Specifying large block sizes can consume large amounts of memory. Block size determines buffering in the storage layer. Greenplum maintains a buffer per partition, and per column in column-oriented tables. Tables with many partitions or columns consume large amounts of memory.
Altering a Table
The ALTER TABLE command changes the definition of a table. Use ALTER TABLE to change table attributes such as column definitions, distribution policy, storage model, and partition structure (see also Maintaining Partitioned Tables). For example, to add a not-null constraint to a table column:
=> ALTER TABLE address ALTER COLUMN street SET NOT NULL;
Altering Table Distribution
ALTER TABLE provides options to change a table's distribution policy. When the table distribution options change, the table data may be redistributed on disk, which can be resource intensive. You can also redistribute table data using the existing distribution policy.
Changing the Distribution Policy
For partitioned tables, changes to the distribution policy apply recursively to the child partitions. This operation preserves the ownership and all other attributes of the table. For example, the following command redistributes the table sales across all segments using the customer_id column as the distribution key:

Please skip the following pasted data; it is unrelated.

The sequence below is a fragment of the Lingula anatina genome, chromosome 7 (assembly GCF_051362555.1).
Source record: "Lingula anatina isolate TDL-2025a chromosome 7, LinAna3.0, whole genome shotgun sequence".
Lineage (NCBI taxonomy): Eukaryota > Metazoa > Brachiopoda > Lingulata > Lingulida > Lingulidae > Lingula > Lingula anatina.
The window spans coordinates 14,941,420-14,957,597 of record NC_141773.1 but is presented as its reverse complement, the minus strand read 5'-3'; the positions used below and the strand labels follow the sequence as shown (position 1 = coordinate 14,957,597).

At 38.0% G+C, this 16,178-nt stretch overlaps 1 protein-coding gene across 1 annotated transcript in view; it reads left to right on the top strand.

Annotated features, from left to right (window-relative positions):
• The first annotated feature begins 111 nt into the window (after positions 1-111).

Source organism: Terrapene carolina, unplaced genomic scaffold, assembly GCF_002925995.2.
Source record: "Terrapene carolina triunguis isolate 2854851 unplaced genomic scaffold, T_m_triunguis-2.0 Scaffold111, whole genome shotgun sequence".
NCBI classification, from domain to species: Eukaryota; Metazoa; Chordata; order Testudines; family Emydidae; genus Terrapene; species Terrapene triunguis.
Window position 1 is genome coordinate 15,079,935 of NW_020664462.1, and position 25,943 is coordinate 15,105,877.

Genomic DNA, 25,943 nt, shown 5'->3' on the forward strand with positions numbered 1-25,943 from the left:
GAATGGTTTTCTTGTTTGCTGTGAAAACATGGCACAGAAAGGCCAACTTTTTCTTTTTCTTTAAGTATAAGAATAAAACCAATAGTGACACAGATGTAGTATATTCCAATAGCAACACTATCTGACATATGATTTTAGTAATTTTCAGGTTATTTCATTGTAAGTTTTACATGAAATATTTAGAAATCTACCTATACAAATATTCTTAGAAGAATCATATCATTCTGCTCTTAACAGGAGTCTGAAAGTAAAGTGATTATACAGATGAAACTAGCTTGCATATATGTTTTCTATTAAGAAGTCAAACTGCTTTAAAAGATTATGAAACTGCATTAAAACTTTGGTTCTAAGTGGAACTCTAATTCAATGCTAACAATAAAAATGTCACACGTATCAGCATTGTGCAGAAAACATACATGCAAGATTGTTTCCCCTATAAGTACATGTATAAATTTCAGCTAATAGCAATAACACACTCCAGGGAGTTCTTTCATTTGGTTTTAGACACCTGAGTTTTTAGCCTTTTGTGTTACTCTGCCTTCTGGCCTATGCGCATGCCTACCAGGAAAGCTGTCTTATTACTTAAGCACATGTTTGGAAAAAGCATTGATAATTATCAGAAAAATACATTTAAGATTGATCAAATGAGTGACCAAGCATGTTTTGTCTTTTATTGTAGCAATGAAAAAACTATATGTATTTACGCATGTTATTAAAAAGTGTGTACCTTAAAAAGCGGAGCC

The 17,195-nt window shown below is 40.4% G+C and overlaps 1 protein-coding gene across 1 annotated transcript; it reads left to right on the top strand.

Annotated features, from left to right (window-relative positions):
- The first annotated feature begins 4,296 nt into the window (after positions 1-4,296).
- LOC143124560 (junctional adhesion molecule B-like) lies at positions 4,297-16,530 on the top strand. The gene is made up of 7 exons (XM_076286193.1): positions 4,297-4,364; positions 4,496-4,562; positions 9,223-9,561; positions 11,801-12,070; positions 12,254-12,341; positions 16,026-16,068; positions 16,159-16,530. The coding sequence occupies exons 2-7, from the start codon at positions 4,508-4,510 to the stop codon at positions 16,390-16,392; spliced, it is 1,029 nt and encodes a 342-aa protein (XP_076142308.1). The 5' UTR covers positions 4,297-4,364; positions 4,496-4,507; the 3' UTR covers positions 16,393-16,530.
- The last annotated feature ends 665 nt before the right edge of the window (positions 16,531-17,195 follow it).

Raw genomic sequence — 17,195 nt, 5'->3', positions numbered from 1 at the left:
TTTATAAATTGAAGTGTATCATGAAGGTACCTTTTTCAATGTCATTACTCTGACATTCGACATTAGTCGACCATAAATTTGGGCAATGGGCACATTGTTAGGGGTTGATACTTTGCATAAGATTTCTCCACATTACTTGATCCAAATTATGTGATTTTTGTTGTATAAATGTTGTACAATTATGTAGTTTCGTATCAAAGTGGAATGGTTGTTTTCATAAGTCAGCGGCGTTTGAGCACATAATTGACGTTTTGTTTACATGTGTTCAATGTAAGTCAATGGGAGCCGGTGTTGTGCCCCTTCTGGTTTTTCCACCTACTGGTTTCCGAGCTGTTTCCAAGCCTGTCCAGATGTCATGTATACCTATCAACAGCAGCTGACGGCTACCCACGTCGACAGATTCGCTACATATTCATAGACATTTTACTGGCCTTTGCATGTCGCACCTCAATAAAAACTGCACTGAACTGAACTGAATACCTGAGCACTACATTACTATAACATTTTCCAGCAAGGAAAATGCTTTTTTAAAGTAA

ALTER TABLE sales SET DISTRIBUTED BY (customer_id);
When you change the hash distribution of a table, table data is automatically redistributed. Changing the distribution policy to a random distribution does not cause the data to be redistributed. For example, the following ALTER TABLE command has no immediate effect:
ALTER TABLE sales SET DISTRIBUTED RANDOMLY;
Changing the distribution policy of a table to DISTRIBUTED REPLICATED or from DISTRIBUTED REPLICATED automatically redistributes the table data.
Redistributing Table Data
To redistribute table data for tables with a random distribution policy (or when the hash distribution policy has not changed) use REORGANIZE=TRUE. Reorganizing data may be necessary to correct a data skew problem, or when segment resources are added to the system. For example, the following command redistributes table data across all segments using the current distribution policy, including random distribution.
ALTER TABLE sales SET WITH (REORGANIZE=TRUE);
Changing the distribution policy of a table to DISTRIBUTED REPLICATED or from DISTRIBUTED REPLICATED always redistributes the table data, even when you use REORGANIZE=FALSE.
Altering the Table Storage Model